Criminal Defense of Immigrants


§ 12.19 (B)

Skip to § 12.

For more text, click "Next Page>"

(B)  State Proceedings.  For a minor noncitizen defendant in state criminal proceedings, who has been transferred to adult criminal court, counsel can attempt to obtain a disposition to an offense that would not have warranted a transfer from juvenile to adult court in the first instance.  Then, the defendant can be transferred from adult court back to juvenile court, where the disposition will not be considered a conviction for immigration purposes.  See § 12.21, supra.  Even if the defendant is not transferred back to state juvenile court, it is possible for immigration counsel to argue that the final disposition does not constitute a conviction, for immigration purposes, even though it occurred in adult court, because transfer would not have been possible under the Federal Juvenile Delinquency Act, for the offense of conviction, it would not have been considered an adult conviction.[182]  Equal protection dictates that the same type of disposition in state court should also not be a conviction for immigration purposes, since to hold otherwise would treat a noncitizen differently for deportability purposes merely because s/he was prosecuted in state court, rather than in federal court.[183]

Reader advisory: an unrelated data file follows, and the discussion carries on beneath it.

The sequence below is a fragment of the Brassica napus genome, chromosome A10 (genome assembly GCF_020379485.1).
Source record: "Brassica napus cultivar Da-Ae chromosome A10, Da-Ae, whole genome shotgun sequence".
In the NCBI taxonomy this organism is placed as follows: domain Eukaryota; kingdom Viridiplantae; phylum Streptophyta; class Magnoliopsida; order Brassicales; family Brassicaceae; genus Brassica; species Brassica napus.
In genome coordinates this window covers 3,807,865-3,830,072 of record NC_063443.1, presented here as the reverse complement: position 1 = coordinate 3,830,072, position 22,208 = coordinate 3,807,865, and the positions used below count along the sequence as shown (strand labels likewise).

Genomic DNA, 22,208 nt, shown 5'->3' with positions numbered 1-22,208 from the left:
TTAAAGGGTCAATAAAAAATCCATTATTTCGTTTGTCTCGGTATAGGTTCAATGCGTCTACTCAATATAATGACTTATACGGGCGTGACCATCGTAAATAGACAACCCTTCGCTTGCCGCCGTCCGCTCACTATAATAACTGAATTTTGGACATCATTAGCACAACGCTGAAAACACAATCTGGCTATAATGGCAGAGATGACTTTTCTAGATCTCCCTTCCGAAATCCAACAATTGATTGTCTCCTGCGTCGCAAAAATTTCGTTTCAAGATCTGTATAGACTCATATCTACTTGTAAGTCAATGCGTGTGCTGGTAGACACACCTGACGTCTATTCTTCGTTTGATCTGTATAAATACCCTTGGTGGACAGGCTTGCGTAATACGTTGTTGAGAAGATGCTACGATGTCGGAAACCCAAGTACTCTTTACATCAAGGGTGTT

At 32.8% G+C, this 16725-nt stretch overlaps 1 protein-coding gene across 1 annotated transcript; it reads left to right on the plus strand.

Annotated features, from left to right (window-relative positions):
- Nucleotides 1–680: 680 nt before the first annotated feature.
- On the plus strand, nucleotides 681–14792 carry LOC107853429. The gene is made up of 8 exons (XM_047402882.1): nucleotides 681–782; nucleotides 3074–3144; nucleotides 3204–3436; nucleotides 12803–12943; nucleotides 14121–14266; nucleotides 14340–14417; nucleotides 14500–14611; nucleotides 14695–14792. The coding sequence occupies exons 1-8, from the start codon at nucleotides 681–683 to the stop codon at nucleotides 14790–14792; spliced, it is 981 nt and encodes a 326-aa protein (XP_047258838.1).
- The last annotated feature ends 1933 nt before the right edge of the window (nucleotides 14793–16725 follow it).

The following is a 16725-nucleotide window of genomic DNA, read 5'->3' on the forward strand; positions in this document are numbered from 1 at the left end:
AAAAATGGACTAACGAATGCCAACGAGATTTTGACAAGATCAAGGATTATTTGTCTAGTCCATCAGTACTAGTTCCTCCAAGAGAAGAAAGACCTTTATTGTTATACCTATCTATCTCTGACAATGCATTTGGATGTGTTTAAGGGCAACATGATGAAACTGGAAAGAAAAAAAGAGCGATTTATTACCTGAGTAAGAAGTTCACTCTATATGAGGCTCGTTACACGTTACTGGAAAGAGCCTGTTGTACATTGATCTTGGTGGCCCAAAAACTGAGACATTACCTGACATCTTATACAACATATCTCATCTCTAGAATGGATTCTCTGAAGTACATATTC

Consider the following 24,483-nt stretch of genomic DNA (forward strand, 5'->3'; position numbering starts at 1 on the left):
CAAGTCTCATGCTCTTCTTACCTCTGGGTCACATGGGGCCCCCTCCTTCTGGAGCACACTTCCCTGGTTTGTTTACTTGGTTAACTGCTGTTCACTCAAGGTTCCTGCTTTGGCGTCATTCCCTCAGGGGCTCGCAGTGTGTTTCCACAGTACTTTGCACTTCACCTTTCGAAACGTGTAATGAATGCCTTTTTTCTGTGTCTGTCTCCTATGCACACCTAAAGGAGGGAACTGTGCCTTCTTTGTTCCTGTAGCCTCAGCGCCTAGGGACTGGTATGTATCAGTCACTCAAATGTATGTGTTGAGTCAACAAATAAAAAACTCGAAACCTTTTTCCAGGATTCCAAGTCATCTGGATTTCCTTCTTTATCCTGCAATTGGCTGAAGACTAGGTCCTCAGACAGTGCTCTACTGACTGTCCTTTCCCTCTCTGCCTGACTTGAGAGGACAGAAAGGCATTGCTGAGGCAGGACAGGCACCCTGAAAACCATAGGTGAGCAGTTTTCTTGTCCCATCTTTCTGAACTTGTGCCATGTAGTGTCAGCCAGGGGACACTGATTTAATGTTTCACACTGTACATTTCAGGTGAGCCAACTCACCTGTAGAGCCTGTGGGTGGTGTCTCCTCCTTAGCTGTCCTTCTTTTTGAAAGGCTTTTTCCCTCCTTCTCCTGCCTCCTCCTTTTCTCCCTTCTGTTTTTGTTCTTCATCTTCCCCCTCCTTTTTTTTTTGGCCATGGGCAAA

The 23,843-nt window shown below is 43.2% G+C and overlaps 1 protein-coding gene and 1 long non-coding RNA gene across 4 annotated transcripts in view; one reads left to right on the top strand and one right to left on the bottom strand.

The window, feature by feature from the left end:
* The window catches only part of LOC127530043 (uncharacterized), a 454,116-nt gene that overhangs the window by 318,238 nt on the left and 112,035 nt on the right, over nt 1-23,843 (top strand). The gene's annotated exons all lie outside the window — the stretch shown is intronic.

[182]  18 U.S.C. § 5032. But see Viera-Garcia  v. INS, 239 F.3d 409 (1st Cir. 2001) (rejecting argument).

[183] See, e.g., Lujan-Armendariz v. INS, 222 F.3d 728 (9th Cir. 2000). See also Terry Coonan, Tolerating No Margin for Error: The Admissibility of Statements by Alien Minors in Deportation Proceedings, 29 Tex. Tech L. Rev. 75, n. 14; Dan Kesselbrenner, Contesting Deportability: A Strategy for Minor Respondents, 67 Interpreter Releases 1, 2 (Jan. 1, 1990); Davila-Bardales v. INS, 27 F.3d 1, 4 (1st Cir. 1994).